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With the improving weather golfers’ dreams turn to getting back on the course, smacking those soaring tee shots again and often part of that dream is a the purchase of a new driver. Everyone knows drivers today, though costing several hundred dollars, are marvels of technology and since they are usually used 14 times in a round finding the proper one is important.

The variety of models coming to market each year have what some may call a bewildering list of features created by latest technology, design, materials and construction techniques. It’s no wonder the search for a new driver can be frustrating not to mention disappointing if the choice is not the right one.

Here are the drivers for 2016 the staff of New England Golf Monthly has picked as being especially worth your consideration and as we always remind you, visit a PGA Professional for a fitting to determine the specifications to help you drive your best.

XR16Driver_1600x2100Callaway Golf

Callaway used the aerospace engineers at Boeing Co. to help with a new clubhead design in the XR16 driver and the result was a Speed Step in the crown for better air flow and less drag. Forgiveness was improved as well by stretching the crown so the center of gravity could be lower and deeper. The XR16 ($350) also uses a new version of the R*Moto Face Technology that’s almost one-fifth thinner which with a lighter body means this driver can be swung faster for more distance.

CallawayCallaway also has the Great Big Bertha driver ($450) with the R*Moto face and a multi-material head plus a sliding rear sole weight to adjust for a draw or fade tendency. The most intriguing point however is the availability of a 40 gram shaft for the GBB so that those with slower swing speeds have a driver weighing as little as 295 grams and if the user’s swing speed is higher a heavier shaft will increased the weight all the way up to 335 grams. And speaking of players with a really high swing speeds, there’s the new XR Sub Zero driver used on Tour by Phil Mickelson. A 440cc low spin design with 2 interchangeable sole weights, it sells also for $450.

 

Cobra Golf

CobraKing-800x600Cobra is getting a lot of TV air time since their leading endorser is Rickie Fowler and he uses the King LTD driver that has a “Spaceport” in the sole that not only redistributes clubhead weight but also lets you see inside. The center of gravity has been moved so it’s on the neutral axis of the head, essentially the line perpendicular to the face running to the rear, but the significance is it produces lower spin and better Cobra F6energy transfer to produce more distance. The crown is a carbon composite and Cobra built in a channel around the perimeter of the face to let it flex more on impact.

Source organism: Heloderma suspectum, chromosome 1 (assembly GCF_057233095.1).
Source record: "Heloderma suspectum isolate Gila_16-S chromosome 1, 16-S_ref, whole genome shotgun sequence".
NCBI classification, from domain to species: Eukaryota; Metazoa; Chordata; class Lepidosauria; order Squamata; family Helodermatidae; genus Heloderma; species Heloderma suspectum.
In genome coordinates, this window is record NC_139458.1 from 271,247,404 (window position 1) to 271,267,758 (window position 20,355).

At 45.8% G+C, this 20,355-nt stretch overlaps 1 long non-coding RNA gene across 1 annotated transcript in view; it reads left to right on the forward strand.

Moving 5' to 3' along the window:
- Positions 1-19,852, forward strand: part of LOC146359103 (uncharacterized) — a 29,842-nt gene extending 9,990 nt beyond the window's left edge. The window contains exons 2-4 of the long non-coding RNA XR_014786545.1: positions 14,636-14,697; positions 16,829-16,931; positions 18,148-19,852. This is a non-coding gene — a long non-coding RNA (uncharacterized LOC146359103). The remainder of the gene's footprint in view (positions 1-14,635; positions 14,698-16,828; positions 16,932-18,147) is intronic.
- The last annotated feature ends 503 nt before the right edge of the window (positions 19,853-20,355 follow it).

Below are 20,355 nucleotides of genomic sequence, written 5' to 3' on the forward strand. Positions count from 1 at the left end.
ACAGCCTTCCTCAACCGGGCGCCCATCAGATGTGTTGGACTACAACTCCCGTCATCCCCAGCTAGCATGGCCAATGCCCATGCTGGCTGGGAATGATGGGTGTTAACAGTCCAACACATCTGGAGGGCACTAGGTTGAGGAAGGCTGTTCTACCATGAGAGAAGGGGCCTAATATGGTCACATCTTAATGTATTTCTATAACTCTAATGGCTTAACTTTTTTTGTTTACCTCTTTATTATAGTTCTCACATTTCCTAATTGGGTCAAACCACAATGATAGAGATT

The other notable Cobra driver is the King F6, a large profile very stable game-improvement design with an 18-gram weight that can be moved in either of two positions in the sole to adjust launch angle and ball spin. At $350 this a good choice for those looking for a game-improvement category driver and it has an adjustable hosel as well giving 16 different ball launch/spin settings when combined with the two sole weight positions. For those wanting more adjustments there’s the King F6+ at $400 with a carbon fiber sole track and a sliding 18-gram weight plus a carbon fiber crown. Both F6 models use the perimeter face channel similar to the King LTD.

 

Knuth

KnuthThe new High Heat fairway woods and hybrids also come with Knuth’s “Optimal Center of Gravity (CG) Game Changer” that has enabled the High Heat driver to provide amateur golfers with a 25% deeper and 18% lower CG compared to major brands’ average CG location. This technology resulted in the High Heat Driver being longer, straighter and more forgiving according to Golf Laboratories, which is the world’s recognized leading robot testing company. This year’s offerings promise the same distance and accuracy boost. Knuth’s “Fire Zone Face Technology”— with a combination of seven different zones of variable thickness, including patented “parabolic” lobes at the top of the toe and heel of the face. This configuration increases the spring-like effect across the entire face and increases the accuracy of the High Heat clubs while still conforming to USGA specs.